This is a part of appeasement politics, which the movie, for all its noble intentions, could have avoided. I also don’t agree with the fate of one character who chooses to die and wishes to buried in the sea, ‘like his ancestors who threw themselves from slave ships’, rather than live as a captive and possibly a free, redeemed man in the future. As Judith Butler poetically argues in her book, “Precarious Life: The Powers of Mourning and Violence” (2004), “it is no doubt important to ask what, politically, might be made of grief, besides a cry for war.”
The production design and the score could also have been better. The production design especially feels like a mash of London and Johannesburg, rather than something deeply ethnic and Afrofuturistic. To explain the concept of Afrofuturism, one can refer to Jamie Broadnax’s article, ‘What the Heck is Afrofuturism?’ She explains that Afrofuturism is, “the reimagining of the arts, science and technology seen through a black lens. What makes Afrofuturism significantly different from standard science fiction is that it’s steeped in ancient African traditions and black identity. A narrative that simply features a black character in a futuristic world is not enough. To be Afrofuturistic, it must be rooted in, and unapologetically celebrate the uniqueness and innovation of black culture.” It is with the second part of this description, where I feel that the movie flounders a bit. Even though it does present a glorious vision of Wakanda, on close observation, one can’t help but notice similarities with Western architecture such as skyscrapers, hyperloop trains, etc. For a movie trying to promote African culture, a little more insight into African architecture would have helped.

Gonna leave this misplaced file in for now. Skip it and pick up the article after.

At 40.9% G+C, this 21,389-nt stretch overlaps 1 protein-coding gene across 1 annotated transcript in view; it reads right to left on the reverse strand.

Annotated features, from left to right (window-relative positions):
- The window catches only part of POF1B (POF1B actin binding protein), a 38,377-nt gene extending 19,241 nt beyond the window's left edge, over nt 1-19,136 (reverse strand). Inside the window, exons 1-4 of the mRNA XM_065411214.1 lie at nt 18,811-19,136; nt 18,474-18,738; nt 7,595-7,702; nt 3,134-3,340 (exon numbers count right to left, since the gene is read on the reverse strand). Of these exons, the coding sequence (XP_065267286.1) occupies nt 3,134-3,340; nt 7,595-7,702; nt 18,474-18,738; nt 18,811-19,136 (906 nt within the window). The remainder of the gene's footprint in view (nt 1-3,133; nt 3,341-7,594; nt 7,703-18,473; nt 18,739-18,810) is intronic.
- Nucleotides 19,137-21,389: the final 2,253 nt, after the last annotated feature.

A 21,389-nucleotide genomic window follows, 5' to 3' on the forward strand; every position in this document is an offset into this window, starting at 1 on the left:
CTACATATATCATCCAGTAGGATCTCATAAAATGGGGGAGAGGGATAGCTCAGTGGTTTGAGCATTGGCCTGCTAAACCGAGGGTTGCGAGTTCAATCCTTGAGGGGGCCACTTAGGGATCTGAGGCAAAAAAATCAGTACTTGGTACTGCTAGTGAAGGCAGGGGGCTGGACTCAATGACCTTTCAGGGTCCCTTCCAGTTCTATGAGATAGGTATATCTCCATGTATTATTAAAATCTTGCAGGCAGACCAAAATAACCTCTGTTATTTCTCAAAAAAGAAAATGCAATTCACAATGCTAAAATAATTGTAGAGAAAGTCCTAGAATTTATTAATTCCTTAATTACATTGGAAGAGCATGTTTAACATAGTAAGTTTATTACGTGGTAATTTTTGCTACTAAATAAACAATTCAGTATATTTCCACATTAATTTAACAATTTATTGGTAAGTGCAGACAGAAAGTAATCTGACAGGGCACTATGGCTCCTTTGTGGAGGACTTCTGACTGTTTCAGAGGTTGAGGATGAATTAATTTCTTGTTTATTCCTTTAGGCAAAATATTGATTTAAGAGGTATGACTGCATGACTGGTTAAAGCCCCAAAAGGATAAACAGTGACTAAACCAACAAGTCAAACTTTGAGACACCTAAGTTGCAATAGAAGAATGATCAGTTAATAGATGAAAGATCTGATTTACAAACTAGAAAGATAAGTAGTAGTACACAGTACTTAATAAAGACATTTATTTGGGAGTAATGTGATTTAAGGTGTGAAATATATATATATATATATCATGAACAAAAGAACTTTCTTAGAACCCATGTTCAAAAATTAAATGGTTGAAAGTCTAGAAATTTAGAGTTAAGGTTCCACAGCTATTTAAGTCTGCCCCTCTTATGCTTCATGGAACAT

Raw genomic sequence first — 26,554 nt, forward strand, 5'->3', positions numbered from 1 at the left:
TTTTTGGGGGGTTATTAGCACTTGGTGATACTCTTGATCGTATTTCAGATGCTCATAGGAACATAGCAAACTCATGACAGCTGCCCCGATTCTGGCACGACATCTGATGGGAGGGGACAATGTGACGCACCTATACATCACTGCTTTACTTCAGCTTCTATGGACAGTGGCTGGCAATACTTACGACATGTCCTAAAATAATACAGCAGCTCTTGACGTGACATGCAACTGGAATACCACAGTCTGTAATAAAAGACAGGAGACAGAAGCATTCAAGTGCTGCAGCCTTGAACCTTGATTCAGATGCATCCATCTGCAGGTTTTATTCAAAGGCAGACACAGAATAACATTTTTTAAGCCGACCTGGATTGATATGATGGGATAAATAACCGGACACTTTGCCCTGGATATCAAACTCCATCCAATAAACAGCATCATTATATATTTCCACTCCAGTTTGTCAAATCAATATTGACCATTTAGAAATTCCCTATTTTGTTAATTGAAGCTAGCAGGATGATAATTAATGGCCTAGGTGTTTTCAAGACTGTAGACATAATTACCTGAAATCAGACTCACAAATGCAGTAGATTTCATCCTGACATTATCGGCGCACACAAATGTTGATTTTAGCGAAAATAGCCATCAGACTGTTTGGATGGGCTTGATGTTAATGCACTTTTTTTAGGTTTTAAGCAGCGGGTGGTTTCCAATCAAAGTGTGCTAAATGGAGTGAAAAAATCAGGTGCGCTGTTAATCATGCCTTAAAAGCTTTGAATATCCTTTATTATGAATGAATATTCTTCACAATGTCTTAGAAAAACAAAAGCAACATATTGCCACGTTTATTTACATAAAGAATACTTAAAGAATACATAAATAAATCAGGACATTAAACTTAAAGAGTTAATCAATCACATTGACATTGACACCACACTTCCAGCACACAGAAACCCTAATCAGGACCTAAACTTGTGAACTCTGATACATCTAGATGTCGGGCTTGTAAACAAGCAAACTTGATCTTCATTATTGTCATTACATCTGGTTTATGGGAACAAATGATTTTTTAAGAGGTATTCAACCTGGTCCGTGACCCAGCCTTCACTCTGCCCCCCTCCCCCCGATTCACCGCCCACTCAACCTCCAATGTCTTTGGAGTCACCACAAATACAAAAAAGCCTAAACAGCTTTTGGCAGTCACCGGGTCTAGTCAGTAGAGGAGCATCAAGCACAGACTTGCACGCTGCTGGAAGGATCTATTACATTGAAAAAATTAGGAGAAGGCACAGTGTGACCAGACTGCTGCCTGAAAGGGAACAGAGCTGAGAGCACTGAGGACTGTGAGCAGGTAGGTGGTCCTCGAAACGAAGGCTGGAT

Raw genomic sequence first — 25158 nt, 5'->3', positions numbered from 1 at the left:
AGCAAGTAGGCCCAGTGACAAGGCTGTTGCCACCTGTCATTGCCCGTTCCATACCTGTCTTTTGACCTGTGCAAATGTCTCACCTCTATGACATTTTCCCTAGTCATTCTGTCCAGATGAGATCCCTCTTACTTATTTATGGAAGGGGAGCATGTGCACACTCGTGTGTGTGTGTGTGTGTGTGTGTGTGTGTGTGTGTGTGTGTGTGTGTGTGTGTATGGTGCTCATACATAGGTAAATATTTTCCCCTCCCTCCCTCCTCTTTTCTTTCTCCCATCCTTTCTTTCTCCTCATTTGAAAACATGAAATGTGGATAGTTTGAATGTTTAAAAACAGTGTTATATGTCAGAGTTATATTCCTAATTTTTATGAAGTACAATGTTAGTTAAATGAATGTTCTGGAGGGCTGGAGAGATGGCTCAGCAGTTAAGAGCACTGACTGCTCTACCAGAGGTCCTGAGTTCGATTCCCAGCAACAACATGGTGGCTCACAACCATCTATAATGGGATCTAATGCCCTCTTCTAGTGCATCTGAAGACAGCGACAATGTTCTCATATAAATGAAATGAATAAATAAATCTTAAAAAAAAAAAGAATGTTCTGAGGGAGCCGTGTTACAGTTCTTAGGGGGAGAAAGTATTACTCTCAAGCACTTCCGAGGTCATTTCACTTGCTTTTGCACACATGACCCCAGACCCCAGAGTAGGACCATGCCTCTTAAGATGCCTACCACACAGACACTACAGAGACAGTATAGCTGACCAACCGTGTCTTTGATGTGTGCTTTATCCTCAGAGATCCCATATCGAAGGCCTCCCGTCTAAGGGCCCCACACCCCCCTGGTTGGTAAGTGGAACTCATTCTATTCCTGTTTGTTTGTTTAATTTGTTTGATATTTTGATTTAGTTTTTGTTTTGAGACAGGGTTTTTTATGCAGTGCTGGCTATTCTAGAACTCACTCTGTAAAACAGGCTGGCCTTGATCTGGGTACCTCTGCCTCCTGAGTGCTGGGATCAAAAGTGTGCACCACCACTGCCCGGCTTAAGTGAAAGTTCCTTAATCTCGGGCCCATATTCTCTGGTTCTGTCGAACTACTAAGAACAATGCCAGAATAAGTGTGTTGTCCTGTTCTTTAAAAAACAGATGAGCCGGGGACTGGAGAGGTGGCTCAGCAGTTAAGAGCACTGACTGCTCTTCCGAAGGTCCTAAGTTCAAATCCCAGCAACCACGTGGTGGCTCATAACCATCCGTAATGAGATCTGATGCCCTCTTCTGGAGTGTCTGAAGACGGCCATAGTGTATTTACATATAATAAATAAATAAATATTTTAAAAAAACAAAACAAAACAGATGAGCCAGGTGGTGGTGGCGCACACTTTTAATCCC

It is however graced by the breathtaking tribal costume design of Ruth Carter and the stunning cinematography of Rachel Morris (nominated for an Oscar this year for her work on “Mudbound“, the first female cinematographer to be nominated). The performances across the board, especially Michael B. Jordan as Killmonger, Letitia Wright as Shuri, T’Challa’s younger sister and a technological wunderkind who develops the tools and weapons deployed by her brother, and Danai Gurira in a star-making turn as Okoye, the fierce leader of Wakanda’s royal guard, are spellbinding.
Comparisons with “Wonder Woman” (2017) are bound to happen. That was the first female-led superhero movie, this is the first African led superhero movie, after a long time (1993’s “The Meteor Man” has that honour). But this is the first African led superhero movie that has really captured the zeitgeist. One does ponder as to why it has taken the genre of superhero cinema for global audiences to really take note of these issues. A string of recent critically acclaimed movies such as “Selma” (2014) and “Queen of Katwe” (2016) tried to ignite the conversation on both the African identity as well as feminism, but to little impact in terms of audience response. Maybe the aforementioned success is to do with the successful Marvel and DC machinery. Or maybe it is being seen as a balm in the whirlwind of hateful racial politics that has engulfed the world. Both movies are either about a gender or a community that has for long being kept on the sidelines of narrative cinema, and are now getting a space in the sun. Both speak to a change in perspective and a genuine desire in cinema for a chance to mirror the genuine eclectic variety and multiculturalism that drives the world in the 21st century. In summation, it is nothing short of a cultural revolution. We can only hope that this trend is here to stay.